Burping Black Hole
Credit: X-ray: NASA/CXC/Univ of Texas/E.Schlegel et al; Optical: NASA/STScI


Astronomers know that black holes are notoriously messy eaters. Matter falling down the drain of the black hole's steep gravitational well accelerates, spiraling around the black hole's event horizon faster and faster the nearer it gets. Eventually some of this material falls in, but jostling of the infalling material can cause some of it to be ejected from the black hole. Sometimes these ejections seem to be a relatively stable, and, for supermassive black holes at the centers of galaxies, can produce strong, long-lasting, narrow beams of particles stretching for millions of light years from the black hole. Increasingly, though, astronomers are finding evidence that this ejection process may occur in spurts. Large, temporary outbursts can have enormous effects on the black hole's host galaxy, shaping the galaxy's interstellar medium for enormous distances. A good example of this process was recently discovered by the Chandra X-ray Observatory in the nearby galaxy NGC 5195. NGC 5195, shown in the box in the upper left of the Hubble Space Telescope image above, is interacting with its neighbor, a larger galaxy called M51. The inset on the right shows the X-ray image of NGC 5195 in false color. This X-ray image reveals the bright emission from the hot gas near the supermassive black hole at the center of the galaxy. Intriguingly, Chandra also finds two prominent X-ray arcs to the lower right of the black hole. Astronomers believe these arcs were produced by large, temporary outbursts of the central black hole, possibly caused by some large, temporary increase in the amount of matter the black hole was accreting. Astronomers have also found evidence that the outer arc has caused the formation of new massive stars, as the arc plows into and compresses large clouds of gas and dust in NGC 5195.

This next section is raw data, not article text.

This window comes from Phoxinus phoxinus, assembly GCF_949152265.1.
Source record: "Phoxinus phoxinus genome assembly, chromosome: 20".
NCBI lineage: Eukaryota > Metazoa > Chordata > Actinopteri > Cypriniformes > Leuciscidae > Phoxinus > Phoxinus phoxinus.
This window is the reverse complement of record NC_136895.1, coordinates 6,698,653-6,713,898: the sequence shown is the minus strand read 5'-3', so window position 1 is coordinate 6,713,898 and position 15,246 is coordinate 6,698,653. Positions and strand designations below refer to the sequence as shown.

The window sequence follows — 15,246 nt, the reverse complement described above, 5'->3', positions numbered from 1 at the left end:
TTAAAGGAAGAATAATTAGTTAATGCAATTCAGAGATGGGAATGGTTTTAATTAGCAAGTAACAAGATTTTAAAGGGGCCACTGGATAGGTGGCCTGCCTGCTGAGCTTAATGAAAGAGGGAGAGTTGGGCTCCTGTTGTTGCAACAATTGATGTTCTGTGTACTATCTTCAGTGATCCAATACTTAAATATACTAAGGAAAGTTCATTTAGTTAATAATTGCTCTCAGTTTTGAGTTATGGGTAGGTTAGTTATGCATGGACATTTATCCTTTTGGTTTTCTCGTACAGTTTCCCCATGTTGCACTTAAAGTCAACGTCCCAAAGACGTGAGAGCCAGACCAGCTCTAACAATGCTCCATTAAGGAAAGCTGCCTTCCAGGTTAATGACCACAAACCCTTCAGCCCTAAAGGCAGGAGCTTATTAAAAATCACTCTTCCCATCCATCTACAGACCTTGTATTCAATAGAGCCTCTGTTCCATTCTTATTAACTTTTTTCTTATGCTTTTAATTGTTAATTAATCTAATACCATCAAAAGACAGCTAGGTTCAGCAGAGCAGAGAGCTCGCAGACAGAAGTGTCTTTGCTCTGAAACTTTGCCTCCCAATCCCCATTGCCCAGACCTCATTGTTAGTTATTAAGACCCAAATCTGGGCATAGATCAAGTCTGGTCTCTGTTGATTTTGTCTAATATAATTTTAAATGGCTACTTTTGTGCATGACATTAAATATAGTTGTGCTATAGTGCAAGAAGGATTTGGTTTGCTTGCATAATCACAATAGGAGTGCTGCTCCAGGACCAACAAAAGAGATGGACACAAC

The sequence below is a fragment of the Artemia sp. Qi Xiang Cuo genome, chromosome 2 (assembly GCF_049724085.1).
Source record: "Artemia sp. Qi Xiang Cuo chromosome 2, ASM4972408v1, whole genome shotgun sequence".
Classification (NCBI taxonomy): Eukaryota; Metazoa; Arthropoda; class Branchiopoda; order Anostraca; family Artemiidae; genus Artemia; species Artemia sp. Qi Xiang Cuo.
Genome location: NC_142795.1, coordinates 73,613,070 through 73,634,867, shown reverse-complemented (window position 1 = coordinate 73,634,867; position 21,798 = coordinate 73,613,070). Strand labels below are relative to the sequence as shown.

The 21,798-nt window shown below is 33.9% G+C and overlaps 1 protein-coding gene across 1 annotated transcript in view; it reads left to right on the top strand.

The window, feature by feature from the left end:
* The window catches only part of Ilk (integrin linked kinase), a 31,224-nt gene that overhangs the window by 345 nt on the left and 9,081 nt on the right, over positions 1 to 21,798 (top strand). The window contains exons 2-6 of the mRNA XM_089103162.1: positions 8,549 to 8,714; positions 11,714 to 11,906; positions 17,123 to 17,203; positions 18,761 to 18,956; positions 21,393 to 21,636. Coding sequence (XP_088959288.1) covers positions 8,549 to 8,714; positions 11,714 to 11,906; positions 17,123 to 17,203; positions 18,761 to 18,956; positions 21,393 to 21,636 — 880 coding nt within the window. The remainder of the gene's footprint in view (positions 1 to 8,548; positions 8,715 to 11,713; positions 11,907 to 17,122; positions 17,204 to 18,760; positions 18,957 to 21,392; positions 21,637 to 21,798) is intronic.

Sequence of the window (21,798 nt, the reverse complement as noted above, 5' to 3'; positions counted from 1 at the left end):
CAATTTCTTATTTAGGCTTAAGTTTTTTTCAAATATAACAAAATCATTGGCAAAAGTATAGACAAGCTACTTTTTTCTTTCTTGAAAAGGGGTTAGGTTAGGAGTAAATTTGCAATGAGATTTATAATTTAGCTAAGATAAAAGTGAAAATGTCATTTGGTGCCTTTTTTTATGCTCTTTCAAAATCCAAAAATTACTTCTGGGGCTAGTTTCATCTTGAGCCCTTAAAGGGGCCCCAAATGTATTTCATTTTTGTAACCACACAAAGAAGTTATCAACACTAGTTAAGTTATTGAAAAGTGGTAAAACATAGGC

Published: January 25, 2016

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Page Author: Dr. Michael F. Corcoran
Last modified Tuesday, 02-Feb-2016 06:45:17 EST